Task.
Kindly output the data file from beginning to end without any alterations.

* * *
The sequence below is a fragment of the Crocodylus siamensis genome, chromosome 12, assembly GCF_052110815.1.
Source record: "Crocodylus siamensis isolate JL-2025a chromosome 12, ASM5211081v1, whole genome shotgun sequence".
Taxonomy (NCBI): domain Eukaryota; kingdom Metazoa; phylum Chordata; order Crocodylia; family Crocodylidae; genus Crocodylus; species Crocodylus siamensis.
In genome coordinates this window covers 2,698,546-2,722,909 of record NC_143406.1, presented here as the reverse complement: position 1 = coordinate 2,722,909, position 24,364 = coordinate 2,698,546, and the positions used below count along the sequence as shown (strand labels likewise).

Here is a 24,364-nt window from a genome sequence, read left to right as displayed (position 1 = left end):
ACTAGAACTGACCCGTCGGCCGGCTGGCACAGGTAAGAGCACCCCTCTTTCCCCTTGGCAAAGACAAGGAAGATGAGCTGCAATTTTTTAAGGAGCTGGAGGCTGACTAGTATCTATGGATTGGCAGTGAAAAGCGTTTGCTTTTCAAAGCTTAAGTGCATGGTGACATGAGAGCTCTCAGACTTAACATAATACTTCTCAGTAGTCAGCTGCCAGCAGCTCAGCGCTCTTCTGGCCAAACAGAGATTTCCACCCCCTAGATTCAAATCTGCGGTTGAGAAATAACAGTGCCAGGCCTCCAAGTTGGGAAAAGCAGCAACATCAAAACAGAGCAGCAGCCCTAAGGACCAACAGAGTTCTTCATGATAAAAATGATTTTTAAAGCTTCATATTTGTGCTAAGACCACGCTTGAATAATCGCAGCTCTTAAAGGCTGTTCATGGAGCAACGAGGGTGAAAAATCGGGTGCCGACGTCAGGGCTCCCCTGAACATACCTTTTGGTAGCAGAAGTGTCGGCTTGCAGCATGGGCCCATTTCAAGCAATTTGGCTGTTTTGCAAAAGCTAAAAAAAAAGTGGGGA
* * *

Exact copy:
The sequence below is a fragment of the Crocodylus siamensis genome, chromosome 12, assembly GCF_052110815.1.
Source record: "Crocodylus siamensis isolate JL-2025a chromosome 12, ASM5211081v1, whole genome shotgun sequence".
Taxonomy (NCBI): domain Eukaryota; kingdom Metazoa; phylum Chordata; order Crocodylia; family Crocodylidae; genus Crocodylus; species Crocodylus siamensis.
In genome coordinates this window covers 2,698,546-2,722,909 of record NC_143406.1, presented here as the reverse complement: position 1 = coordinate 2,722,909, position 24,364 = coordinate 2,698,546, and the positions used below count along the sequence as shown (strand labels likewise).

Here is a 24,364-nt window from a genome sequence, read left to right as displayed (position 1 = left end):
ACTAGAACTGACCCGTCGGCCGGCTGGCACAGGTAAGAGCACCCCTCTTTCCCCTTGGCAAAGACAAGGAAGATGAGCTGCAATTTTTTAAGGAGCTGGAGGCTGACTAGTATCTATGGATTGGCAGTGAAAAGCGTTTGCTTTTCAAAGCTTAAGTGCATGGTGACATGAGAGCTCTCAGACTTAACATAATACTTCTCAGTAGTCAGCTGCCAGCAGCTCAGCGCTCTTCTGGCCAAACAGAGATTTCCACCCCCTAGATTCAAATCTGCGGTTGAGAAATAACAGTGCCAGGCCTCCAAGTTGGGAAAAGCAGCAACATCAAAACAGAGCAGCAGCCCTAAGGACCAACAGAGTTCTTCATGATAAAAATGATTTTTAAAGCTTCATATTTGTGCTAAGACCACGCTTGAATAATCGCAGCTCTTAAAGGCTGTTCATGGAGCAACGAGGGTGAAAAATCGGGTGCCGACGTCAGGGCTCCCCTGAACATACCTTTTGGTAGCAGAAGTGTCGGCTTGCAGCATGGGCCCATTTCAAGCAATTTGGCTGTTTTGCAAAAGCTAAAAAAAAAGTGGGGA